This week I’m recommending another novel inspired by Celtic mythology. “The Island of the Mighty” is based on one of the ancient Welsh stories from the collection known as “The Mabinogion” (see my post of November 2012). The life-history of its American author, Evangeline Walton (1907-1996), makes her sound like the heroine of a story by Edgar Allan Poe – though fortunately one with a happy ending. Her first novel was published in 1936 under the rather unappealing title of “The Virgin and the Swine” but it wasn’t a success until it was reissued as “The Island of the Mighty” by Ballantine in 1970. This led to the publication of more novels by Walton based on `The Four Branches of the Mabinogi’. Her “Mabinogion Tetralogy” can now be found as a `Fantasy Classics’ paperback or as an ebook.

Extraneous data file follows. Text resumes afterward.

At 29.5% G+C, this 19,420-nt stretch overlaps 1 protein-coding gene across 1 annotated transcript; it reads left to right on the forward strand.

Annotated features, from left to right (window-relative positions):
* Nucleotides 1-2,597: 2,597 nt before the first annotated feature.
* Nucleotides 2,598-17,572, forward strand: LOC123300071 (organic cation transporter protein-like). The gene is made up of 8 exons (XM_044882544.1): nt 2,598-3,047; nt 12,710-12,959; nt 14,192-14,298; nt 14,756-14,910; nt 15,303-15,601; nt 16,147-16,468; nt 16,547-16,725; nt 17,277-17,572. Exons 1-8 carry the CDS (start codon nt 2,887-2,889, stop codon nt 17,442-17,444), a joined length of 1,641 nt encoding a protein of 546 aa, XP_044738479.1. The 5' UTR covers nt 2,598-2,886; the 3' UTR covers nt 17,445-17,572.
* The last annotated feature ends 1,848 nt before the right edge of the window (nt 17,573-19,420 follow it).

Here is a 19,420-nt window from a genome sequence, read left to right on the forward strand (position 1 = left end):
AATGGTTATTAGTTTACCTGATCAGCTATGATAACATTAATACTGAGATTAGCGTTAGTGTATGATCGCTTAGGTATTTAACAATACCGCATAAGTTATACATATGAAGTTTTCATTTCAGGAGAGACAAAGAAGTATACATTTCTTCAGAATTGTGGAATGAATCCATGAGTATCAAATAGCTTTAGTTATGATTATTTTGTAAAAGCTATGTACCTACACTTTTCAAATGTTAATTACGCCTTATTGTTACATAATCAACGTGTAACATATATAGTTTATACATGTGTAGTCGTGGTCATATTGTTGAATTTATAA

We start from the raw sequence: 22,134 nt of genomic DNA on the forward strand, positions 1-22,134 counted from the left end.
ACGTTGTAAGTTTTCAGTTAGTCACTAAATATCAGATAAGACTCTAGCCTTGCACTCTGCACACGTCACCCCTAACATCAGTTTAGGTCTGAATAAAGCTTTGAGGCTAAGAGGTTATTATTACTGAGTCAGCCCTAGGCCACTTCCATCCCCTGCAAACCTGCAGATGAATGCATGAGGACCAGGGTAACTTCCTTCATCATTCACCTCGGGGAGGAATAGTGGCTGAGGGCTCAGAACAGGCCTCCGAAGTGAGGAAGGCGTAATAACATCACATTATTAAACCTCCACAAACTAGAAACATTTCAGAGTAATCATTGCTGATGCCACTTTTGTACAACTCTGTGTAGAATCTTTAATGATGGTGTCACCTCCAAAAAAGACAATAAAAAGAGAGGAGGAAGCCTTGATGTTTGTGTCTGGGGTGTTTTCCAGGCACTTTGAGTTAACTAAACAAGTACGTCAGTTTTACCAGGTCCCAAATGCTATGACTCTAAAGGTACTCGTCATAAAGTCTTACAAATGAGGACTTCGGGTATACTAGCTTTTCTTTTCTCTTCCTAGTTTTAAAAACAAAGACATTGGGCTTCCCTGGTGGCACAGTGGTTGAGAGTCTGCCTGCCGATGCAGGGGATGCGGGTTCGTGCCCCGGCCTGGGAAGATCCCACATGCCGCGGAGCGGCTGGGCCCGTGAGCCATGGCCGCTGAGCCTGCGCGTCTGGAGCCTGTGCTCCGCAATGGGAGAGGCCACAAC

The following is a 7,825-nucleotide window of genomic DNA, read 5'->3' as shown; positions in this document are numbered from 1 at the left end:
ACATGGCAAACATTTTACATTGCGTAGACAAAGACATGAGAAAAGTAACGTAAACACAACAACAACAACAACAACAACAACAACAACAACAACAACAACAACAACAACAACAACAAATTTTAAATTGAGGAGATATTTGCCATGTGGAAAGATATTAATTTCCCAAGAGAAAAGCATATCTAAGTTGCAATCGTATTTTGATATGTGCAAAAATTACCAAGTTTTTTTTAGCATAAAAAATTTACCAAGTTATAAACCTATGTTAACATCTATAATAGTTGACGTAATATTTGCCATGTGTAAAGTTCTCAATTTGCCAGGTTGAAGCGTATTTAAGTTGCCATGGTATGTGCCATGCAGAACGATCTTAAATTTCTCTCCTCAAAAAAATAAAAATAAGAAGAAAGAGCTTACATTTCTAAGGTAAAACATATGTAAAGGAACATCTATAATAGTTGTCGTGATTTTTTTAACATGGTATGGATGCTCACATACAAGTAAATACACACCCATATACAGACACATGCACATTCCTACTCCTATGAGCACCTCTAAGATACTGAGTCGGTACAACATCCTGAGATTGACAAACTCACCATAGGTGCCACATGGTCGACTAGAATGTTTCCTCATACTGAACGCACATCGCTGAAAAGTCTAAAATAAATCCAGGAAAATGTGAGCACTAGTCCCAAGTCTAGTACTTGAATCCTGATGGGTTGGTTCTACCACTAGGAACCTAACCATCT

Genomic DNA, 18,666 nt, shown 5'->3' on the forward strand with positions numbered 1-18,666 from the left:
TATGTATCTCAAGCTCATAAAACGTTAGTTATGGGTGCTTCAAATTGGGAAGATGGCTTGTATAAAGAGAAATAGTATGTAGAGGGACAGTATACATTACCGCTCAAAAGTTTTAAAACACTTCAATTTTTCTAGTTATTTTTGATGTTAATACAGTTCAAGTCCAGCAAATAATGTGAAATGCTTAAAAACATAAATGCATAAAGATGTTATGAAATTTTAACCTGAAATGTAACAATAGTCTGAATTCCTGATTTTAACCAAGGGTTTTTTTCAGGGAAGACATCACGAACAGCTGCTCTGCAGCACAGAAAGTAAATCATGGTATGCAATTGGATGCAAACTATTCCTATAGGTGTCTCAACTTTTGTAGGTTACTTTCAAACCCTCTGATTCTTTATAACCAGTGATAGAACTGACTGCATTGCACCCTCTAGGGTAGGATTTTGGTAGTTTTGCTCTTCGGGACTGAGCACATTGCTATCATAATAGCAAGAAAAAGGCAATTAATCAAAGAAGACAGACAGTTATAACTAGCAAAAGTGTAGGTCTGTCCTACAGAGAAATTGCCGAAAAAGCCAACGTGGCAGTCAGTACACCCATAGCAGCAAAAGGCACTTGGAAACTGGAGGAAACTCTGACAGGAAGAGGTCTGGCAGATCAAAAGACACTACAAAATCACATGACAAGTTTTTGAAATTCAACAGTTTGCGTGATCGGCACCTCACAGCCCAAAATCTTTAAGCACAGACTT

The plots of the Four Branches range from the odd to the extremely odd. “The Island of the Mighty” is an expanded version of the Fourth Branch, the oddest of them all. In `the druidic days of Britain’, Gwynedd was ruled by King Math the Ancient, who always sat with his feet in a virgin’s lap. When one of Math’s nephews, a hot-headed young man named Gilvaethwy, fell in lust with the King’s Footholder, Goewyn, she would have nothing to do with him. Gilvaethwy turns for help to his older brother, the enchanter Gwydion, who devises a ruthless plan to lure Math away from his castle and his Footholder. Gwydion provokes a war with the ruler of the neighbouring kingdom of Dyved by tricking him into parting with some of his magical pigs. This action leads to a callous rape, a death in combat and a bizarre punishment for the guilty brothers.